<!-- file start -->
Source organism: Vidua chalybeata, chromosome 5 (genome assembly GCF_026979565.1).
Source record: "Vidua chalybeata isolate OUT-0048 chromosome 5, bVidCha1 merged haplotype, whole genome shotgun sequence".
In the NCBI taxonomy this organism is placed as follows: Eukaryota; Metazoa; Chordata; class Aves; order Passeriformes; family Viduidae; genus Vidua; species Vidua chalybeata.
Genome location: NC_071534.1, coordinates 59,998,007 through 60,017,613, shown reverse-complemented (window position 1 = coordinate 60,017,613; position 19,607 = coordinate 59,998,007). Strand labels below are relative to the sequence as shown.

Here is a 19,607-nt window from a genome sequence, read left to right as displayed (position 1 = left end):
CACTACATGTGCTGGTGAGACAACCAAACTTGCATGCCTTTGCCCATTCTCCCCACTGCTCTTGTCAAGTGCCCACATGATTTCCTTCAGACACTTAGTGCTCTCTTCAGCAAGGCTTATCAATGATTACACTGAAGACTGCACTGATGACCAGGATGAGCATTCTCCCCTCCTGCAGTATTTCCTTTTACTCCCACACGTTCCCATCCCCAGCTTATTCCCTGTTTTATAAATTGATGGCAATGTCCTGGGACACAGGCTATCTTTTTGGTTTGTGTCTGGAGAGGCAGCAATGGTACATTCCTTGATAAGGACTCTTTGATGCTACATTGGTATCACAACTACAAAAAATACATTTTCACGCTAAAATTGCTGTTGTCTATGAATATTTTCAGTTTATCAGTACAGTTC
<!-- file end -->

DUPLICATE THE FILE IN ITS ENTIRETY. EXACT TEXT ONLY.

Source organism: Vidua chalybeata, chromosome 5 (genome assembly GCF_026979565.1).
Source record: "Vidua chalybeata isolate OUT-0048 chromosome 5, bVidCha1 merged haplotype, whole genome shotgun sequence".
In the NCBI taxonomy this organism is placed as follows: Eukaryota; Metazoa; Chordata; class Aves; order Passeriformes; family Viduidae; genus Vidua; species Vidua chalybeata.
Genome location: NC_071534.1, coordinates 59,998,007 through 60,017,613, shown reverse-complemented (window position 1 = coordinate 60,017,613; position 19,607 = coordinate 59,998,007). Strand labels below are relative to the sequence as shown.

Here is a 19,607-nt window from a genome sequence, read left to right as displayed (position 1 = left end):
CACTACATGTGCTGGTGAGACAACCAAACTTGCATGCCTTTGCCCATTCTCCCCACTGCTCTTGTCAAGTGCCCACATGATTTCCTTCAGACACTTAGTGCTCTCTTCAGCAAGGCTTATCAATGATTACACTGAAGACTGCACTGATGACCAGGATGAGCATTCTCCCCTCCTGCAGTATTTCCTTTTACTCCCACACGTTCCCATCCCCAGCTTATTCCCTGTTTTATAAATTGATGGCAATGTCCTGGGACACAGGCTATCTTTTTGGTTTGTGTCTGGAGAGGCAGCAATGGTACATTCCTTGATAAGGACTCTTTGATGCTACATTGGTATCACAACTACAAAAAATACATTTTCACGCTAAAATTGCTGTTGTCTATGAATATTTTCAGTTTATCAGTACAGTTC